For BofA, a Year of Living Dangerously

When your only tool is a hammer, every problem looks like a nail. The same goes for opportunity-or so it seems with Ken Lewis, the beleaguered chief executive officer at Bank of America who announced in October that he would resign his position by December 31st after 40 years with the company, eight of them as CEO.

The 62-year-old Lewis has spent much of the last 12 months in the news headlines and usually, with a banker, that’s not a good thing. His annus horribilis began in September 2008 when he negotiated the stunning acquisition of the troubled investment bank Merrill Lynch & Co. in the midst of a capital markets meltdown.

Lewis tried to scuttle the deal two months later when Merrill’s financial condition worsened, but relented after former U.S. Treasury Secretary Hank Paulson threatened to remove him as CEO if he bailed out.

It’s unclear exactly when Bank of America learned the full extent of Merrill’s deteriorating health, and the bank says it met all disclosure requirements, but a troubling sequence of events would later unfold. The bank’s shareholders approved the acquisition on Dec. 5, 2008. On Dec. 29, Merrill paid out $3.6 billion in bonuses to its employees, apparently with Bank of America’s acquiescence. And in mid-January of this year Merrill reported a whopping $15.3 billion net loss for the fourth quarter of 2008 -which led some institutional investors to grumble that Bank of America withheld information about Merrill’s rapid deterioration and also shouldn’t have allowed those bonuses to be paid. The Securities and Exchange Commission, state attorneys general in New York and Ohio, and the House Oversight Committee have all been investigating the deal.

Why would Lewis place his company at risk by acquiring a large market-sensitive investment bank in the middle of an economic pandemic? This was a once-in-a-lifetime opportunity to acquire a trophy franchise that many bank CEOs had lusted after for years, just like adolescent boys of my generation once fantasized of marrying Rachel Welch. Remember also that Lewis is the product of an aggressive corporate culture that in a little over two decades grew a small North Carolina bank into the largest bank in the United States through an ongoing series of deals. The takeover has always been Bank of America’s strategic hammer, and Merrill was the golden spike.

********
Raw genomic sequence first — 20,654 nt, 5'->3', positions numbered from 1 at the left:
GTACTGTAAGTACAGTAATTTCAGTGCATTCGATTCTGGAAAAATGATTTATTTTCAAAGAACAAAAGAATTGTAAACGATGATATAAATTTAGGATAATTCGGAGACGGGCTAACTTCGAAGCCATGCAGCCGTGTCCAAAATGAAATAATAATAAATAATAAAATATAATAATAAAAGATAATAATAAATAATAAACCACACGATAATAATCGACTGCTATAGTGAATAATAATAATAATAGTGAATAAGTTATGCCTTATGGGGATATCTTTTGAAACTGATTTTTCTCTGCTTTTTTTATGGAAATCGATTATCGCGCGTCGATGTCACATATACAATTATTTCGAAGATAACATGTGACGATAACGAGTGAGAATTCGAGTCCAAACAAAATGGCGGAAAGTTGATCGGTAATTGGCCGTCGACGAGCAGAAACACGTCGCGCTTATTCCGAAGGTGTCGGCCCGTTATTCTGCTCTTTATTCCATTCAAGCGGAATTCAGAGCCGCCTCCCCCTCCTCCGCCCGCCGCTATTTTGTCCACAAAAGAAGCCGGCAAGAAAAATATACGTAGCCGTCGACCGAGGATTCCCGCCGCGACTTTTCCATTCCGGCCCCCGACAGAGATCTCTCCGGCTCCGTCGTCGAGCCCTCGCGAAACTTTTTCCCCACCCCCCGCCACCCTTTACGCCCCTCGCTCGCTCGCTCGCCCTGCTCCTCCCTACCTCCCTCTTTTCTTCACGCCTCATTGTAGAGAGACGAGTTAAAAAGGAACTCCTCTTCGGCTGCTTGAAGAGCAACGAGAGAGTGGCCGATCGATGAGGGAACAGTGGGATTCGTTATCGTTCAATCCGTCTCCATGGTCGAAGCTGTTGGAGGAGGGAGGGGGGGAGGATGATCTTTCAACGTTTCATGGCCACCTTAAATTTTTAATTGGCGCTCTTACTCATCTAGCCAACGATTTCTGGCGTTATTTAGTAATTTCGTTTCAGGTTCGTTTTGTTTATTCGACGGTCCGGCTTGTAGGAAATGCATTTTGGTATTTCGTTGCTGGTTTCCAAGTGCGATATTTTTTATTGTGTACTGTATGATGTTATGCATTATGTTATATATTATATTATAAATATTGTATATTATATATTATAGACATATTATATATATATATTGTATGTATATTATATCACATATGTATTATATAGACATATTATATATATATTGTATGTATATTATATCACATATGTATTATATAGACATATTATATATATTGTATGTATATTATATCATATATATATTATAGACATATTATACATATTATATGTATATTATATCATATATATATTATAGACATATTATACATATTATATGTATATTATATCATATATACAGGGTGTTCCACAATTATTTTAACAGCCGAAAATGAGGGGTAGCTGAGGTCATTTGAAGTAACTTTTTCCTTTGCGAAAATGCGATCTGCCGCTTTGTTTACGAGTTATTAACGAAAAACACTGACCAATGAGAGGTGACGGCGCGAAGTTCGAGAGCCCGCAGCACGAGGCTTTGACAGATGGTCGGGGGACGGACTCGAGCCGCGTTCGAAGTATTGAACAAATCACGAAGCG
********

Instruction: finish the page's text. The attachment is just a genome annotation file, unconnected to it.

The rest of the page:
What, you might ask, was the board’s role in all of this? That’s a great question, and it’s one that others have asked as well, including the RiskMetrics Group, which interviewed Bank of America’s general counsel and former lead director, along with two dissident shareholder groups and issued a detailed report prior to the bank’s annual meeting in April. Bank of America completed its due diligence investigation in just two days, and officials there attributed this startling brevity to the bank’s “knowledge of Merrill’s businesses” and its “seasoned deal team.” But RiskMetrics argues that a thorough due diligence process usually takes several weeks to accomplish, and becomes even more complicated during periods of extreme market volatility. As for Bank of America’s board, it was not apparent to RiskMetrics that directors played a major role in examining the merits and risks of the transaction.

“On balance, we believe that the board failed to provide adequate oversight of management,” RiskMetrics said. The report also criticized the board for failing to disclose Merrill’s worsening condition prior to shareholders’ vote on the acquisition. In short, the report concluded, “shareholders’ only representatives of the company failed to fulfill a key obligation to them.”

Some important changes have occurred on the Bank of America board since the report was released. RiskMetrics had recommended that six directors-including Lewis-not be reelected when the full board came up for approval at the last annual meeting. Shareholders voted to strip Lewis of his chairman’s title, although the other directors were retained. But since then, three directors that RiskMetrics opposed for reelection have resigned. And under prodding from federal banking regulators, four new directors with banking industry experience have been brought on board.

Only the principals themselves truly understand the culture of Bank of America’s board. But RiskMetrics noted that many of its recent directors joined the board after Lewis had acquired their institution, which is not the ideal way to build an effective board. Bank of America will soon have a new CEO, and hopefully the board will discharge its fiduciary duty more forcibly when the next big deal comes along. While some might resent it, strong CEOs sometimes need strong boards to protect them from themselves. It keeps everyone from getting hammered.

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